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Rigid foam board

paisleydesyn | Posted in Energy Efficiency and Durability on

Hello. Remodeling attic that was converted around 35 years ago. Have had 1” of closed cell and 3.5” of open cell sprayed on all ceiling area, backed all knee walls and sprayed with 3.5” open cell, reflective felt on decking and cool shingles installed. Concerned about thermal bridging and considering interior rigid foam. I am being told this is unnecessary, but I don’t want to find out I need it after walls are complete. Thank you for your advice. Johnna

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  1. DCContrarian | | #1

    The cost-effectiveness of insulation depends on your climate and how well-insulated the rest of the house is. It would help us if you told us where you are located and what the rest of the house is like.

    Thermal bridging by itself isn't the issue, what you should care about is the total r-value of the wall or roof assembly, which thermal bridging will reduce. If you want a higher r-value you can either make the insulation thicker or take steps to mitigate thermal bridging.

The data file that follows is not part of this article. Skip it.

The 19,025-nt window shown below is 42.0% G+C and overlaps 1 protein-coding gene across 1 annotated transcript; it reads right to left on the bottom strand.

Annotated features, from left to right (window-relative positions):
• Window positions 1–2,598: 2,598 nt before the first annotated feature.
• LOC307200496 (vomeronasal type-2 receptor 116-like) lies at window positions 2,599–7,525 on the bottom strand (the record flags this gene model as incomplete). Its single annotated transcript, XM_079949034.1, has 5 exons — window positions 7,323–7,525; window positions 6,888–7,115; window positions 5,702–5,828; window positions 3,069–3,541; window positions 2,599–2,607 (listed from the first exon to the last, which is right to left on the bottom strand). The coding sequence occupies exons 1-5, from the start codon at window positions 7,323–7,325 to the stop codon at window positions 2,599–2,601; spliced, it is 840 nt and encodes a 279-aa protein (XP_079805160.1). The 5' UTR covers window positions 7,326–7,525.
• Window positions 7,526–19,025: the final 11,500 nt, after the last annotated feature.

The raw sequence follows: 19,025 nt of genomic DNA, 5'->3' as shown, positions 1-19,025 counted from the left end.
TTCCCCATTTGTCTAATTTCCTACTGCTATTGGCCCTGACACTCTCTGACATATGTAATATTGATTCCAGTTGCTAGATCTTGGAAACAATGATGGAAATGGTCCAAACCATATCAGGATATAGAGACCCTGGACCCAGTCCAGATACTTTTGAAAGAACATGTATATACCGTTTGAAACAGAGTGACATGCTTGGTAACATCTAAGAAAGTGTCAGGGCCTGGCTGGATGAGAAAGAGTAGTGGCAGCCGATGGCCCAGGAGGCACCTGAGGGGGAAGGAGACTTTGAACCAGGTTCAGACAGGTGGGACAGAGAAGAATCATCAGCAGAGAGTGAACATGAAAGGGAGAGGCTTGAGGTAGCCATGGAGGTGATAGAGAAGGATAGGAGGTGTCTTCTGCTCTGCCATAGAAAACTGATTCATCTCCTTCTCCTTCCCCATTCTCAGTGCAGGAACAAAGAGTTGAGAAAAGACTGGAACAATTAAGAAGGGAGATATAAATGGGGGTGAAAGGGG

2. paisleydesyn | | #2

    The house is located in north Texas and has batt insulation downstairs. My concern is the thermal bridging upstairs. Thank you

  3. DCContrarian | | #3

    It looks like you are in DOE zone 4, which requires R-38 between ceiling and roof. One inch of closed cell foam= R6.5. Open cell foam is 3.5 per inch so 3.5 inches is 12.25 giving a total of 18.75. So it looks like you need at least another three inches of closed cell or polyiso or six inches of blown or batt insulation.

    Thermal bridging reduces the effective insulation by about 20%. You can get the same effect by either installing continuous layers that eliminate thermal bridging, or making the other insulation 20% thicker. It's really a question of which is more cost effective.

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